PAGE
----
HUM certificate student and mentor Kirsten Traudt ’20 is featured in a new podcast launched by the University. The “We Roar” podcast shares the personal stories and expertise of students, faculty, staff and alumni during the COVID-19 pandemic. It offers short meditations by a wide range of Princetonians as they continue their work and daily […] »
Kirsten Traudt ’20

Humanistic Studies Announces Fall 2020 Courses

The Program in Humanistic Studies is excited to announce new Fall 2020 courses open to students from all majors. HUM courses are broad based, interdisciplinary and often team-taught. They have no prerequisites and fulfill requirements toward the interdisciplinary Humanistic Studies certificate. For full course descriptions and all other HUM courses, visit: New Fall 2020 Courses HUM […] »

Humanistic Studies Senior Traudt Awarded Keasbey Scholarship

Senior Kirsten Traudt has been awarded the Keasbey Scholarship, which provides the opportunity to study at selected British universities. Traudt, of Morristown, New Jersey, is a Classics major and is also pursuing a certificate in Humanistic Studies. She will pursue an M.Phil. in Greek and Latin Languages and Literatures at the University of Oxford. Read the full story on the University homepage. »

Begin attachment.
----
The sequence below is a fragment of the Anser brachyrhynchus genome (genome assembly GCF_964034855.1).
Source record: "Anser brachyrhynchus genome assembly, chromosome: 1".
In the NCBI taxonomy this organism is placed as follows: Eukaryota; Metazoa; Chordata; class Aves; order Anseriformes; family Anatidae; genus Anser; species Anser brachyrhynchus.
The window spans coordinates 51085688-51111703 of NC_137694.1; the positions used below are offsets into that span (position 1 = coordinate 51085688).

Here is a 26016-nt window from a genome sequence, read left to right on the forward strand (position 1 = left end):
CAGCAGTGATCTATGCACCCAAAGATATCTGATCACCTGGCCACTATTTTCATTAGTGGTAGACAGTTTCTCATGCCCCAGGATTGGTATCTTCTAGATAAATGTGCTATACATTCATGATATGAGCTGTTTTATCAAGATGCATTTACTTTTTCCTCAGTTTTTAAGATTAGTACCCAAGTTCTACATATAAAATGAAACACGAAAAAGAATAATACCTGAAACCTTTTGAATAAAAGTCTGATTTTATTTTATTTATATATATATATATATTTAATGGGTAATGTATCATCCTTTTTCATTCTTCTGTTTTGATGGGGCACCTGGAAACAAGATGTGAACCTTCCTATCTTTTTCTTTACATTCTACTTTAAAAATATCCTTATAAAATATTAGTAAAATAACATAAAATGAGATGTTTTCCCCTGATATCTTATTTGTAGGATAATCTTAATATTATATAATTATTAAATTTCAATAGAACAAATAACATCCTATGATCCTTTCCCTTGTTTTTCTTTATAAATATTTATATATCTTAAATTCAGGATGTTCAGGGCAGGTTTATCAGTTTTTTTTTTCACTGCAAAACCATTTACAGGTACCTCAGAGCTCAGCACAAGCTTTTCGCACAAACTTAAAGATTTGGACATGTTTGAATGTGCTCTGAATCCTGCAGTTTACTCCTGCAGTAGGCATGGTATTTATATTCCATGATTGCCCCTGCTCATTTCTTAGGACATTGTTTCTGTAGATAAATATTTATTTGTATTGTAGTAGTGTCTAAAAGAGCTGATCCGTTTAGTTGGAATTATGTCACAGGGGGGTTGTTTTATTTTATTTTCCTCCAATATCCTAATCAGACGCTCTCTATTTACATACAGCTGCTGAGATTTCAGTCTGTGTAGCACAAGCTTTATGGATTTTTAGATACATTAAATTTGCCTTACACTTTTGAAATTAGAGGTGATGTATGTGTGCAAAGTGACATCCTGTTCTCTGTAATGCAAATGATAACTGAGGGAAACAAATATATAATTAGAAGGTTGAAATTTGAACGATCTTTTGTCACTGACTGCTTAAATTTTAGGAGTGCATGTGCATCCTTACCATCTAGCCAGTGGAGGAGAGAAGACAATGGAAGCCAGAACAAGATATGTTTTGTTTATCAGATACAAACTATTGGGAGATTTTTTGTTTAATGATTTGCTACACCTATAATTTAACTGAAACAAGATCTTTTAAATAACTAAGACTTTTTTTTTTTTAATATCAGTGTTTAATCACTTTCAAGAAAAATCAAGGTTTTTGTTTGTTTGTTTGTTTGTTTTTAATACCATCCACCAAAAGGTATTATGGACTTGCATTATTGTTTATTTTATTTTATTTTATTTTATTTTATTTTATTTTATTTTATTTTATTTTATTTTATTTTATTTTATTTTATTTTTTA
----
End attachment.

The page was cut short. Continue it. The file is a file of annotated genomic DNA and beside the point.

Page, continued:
Behrman Undergraduate Fellow Hirschfield Wins Gates Cambridge Scholarship

Senior Sarah Hirschfield has been awarded a Gates Cambridge Scholarship. The awards give outstanding students from outside the United Kingdom the opportunity to pursue postgraduate study at the University of Cambridge. The program was established in 2000 by a donation from the Bill and Melinda Gates Foundation to Cambridge to build a global network of […] »
Pyne 2020

Humanistic Studies Senior Awarded Pyne Prize

Princeton University senior Emma Coley has been named co-winner of the 2020 Moses Taylor Pyne Honor Prize, the highest general distinction conferred on an undergraduate. She shares the award with Ben Press. They will be recognized at a luncheon during Alumni Day on campus Saturday, Feb. 22. Read the full Story on the University homepage. »
Pyne 2020

Humanistic Studies Certificate Student and HUM Mentor Honored for Service